On Thursday 13 September 2018 the European Court of Auditors (ECA) will publish a special report on how the European Commission and Member States tackled low absorption of EU Cohesion funds.
ABOUT THE AUDIT
The ECA examined the EU’s Cohesion policy spending during the 2007-2013 period and the action taken by Member States, with the support of the Commission, to increase the absorption of funds where problems were identified. The auditors assessed whether the Commission’s and Member States’ actions were effective in absorbing funding from the European Regional Development Fund, European Social Fund and Cohesion Fund. They carried out audit visits to four Member States: the Czech Republic, Hungary, Italy and Romania.
The report is expected to point out that Commission’s and Member States’ actions in the last years of the 2007-2013 programmes did tackle low absorption, but warn that they had insufficient focus on results. The auditors are expected to highlight risks concerning absorption for the current period and make a number of recommendations to the Commission, including on monitoring absorption and ensuring a focus on delivering results.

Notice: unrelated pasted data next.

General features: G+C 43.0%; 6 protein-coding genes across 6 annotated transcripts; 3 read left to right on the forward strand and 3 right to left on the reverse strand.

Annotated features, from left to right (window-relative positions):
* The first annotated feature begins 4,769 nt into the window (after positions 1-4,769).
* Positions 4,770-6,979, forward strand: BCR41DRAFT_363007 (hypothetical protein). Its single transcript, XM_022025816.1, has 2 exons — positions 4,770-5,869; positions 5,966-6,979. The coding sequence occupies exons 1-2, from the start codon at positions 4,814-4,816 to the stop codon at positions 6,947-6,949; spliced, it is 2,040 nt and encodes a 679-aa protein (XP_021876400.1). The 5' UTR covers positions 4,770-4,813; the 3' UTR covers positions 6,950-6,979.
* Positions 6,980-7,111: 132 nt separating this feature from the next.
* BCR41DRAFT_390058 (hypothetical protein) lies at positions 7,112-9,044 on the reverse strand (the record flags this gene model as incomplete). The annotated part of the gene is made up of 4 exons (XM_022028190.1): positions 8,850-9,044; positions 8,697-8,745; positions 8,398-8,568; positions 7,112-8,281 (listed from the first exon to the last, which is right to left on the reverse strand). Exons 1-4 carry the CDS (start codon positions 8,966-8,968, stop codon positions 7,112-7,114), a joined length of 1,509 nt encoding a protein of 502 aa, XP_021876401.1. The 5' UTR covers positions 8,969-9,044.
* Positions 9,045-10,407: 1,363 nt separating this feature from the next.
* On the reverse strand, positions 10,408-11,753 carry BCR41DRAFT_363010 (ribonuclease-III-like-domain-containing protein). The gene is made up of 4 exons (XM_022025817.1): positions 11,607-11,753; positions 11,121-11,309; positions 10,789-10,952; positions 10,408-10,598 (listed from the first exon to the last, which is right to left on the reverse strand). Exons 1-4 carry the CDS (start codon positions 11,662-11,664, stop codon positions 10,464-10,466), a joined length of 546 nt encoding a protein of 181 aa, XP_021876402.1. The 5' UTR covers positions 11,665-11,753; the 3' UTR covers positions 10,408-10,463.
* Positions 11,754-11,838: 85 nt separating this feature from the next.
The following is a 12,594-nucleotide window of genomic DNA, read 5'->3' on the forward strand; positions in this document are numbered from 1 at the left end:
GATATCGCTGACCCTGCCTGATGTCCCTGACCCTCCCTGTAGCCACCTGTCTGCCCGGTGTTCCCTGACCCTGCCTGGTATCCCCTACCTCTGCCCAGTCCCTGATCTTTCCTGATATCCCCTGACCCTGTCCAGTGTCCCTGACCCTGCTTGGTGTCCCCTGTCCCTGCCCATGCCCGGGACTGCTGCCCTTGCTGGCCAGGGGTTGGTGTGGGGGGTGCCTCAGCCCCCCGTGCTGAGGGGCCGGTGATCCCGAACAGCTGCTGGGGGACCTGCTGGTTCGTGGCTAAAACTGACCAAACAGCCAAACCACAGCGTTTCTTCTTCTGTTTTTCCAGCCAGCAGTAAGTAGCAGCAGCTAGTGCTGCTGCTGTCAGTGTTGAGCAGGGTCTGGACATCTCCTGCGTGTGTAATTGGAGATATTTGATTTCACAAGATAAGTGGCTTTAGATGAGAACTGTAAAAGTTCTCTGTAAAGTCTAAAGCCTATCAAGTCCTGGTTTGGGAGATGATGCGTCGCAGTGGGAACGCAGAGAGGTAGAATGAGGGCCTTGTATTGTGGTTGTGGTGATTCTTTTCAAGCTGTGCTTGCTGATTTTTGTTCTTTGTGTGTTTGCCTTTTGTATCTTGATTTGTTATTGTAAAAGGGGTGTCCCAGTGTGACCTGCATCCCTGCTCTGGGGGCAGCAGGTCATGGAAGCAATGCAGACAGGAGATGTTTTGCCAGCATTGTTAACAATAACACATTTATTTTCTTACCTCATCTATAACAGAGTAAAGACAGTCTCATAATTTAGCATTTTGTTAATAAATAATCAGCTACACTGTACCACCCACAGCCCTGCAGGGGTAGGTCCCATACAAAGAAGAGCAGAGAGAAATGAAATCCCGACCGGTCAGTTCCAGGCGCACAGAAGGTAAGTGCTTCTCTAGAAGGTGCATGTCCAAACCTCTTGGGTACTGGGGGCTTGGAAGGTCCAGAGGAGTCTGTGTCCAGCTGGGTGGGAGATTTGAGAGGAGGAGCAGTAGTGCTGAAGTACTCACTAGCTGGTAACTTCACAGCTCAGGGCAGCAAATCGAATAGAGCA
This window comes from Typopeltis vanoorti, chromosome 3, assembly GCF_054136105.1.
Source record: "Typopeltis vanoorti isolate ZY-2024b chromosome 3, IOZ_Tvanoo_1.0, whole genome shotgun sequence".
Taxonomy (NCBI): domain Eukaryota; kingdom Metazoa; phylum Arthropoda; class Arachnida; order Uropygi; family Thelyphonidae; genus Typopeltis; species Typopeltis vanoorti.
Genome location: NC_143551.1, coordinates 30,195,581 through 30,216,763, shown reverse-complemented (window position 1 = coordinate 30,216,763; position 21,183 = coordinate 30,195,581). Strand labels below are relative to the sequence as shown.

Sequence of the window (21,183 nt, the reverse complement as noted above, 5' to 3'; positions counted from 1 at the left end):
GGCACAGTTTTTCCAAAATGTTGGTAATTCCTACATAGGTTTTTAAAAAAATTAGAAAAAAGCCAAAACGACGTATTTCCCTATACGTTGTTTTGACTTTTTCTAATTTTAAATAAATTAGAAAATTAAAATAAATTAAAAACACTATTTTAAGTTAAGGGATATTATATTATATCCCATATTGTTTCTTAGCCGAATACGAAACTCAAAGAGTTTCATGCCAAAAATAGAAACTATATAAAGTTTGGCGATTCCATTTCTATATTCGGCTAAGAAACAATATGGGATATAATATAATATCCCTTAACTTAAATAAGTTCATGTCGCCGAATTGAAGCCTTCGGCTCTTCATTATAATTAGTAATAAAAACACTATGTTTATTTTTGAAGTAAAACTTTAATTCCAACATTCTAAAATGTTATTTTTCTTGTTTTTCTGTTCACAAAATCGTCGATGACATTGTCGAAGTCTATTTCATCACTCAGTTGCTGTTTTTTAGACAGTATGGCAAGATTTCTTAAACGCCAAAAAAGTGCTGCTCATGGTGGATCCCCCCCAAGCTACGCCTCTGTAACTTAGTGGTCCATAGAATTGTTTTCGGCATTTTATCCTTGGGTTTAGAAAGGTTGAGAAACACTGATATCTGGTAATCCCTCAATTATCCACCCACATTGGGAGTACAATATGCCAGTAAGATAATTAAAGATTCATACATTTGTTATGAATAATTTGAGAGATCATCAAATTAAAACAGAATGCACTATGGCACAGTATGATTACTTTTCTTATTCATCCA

ABOUT THE TOPIC
The aim of Cohesion policy is to reduce development imbalances between regions in the European Union. Cohesion funds - accounting for around a third of the EU budget (i.e. €346 billion in 2007-2013, €365 billion in 2014‐2020) - are allocated in advance to Member States for a seven-year spending period and put at their disposal in annual budgetary allocations that must be used within a definite time period.
Absorption capacity refers to a Member State’s ability to efficiently and effectively spend the financial resources it has been allocated. Member States absorb funding when they receive a payment from the EU budget as co-financing towards eligible projects.
The ECA’s special reports set out the results of its audits of EU policies and programmes or management topics related to specific budgetary areas. The ECA selects and designs these audit tasks to be of maximum impact by considering the risks to performance or compliance, the level of income or spending involved, forthcoming developments and political and public interest.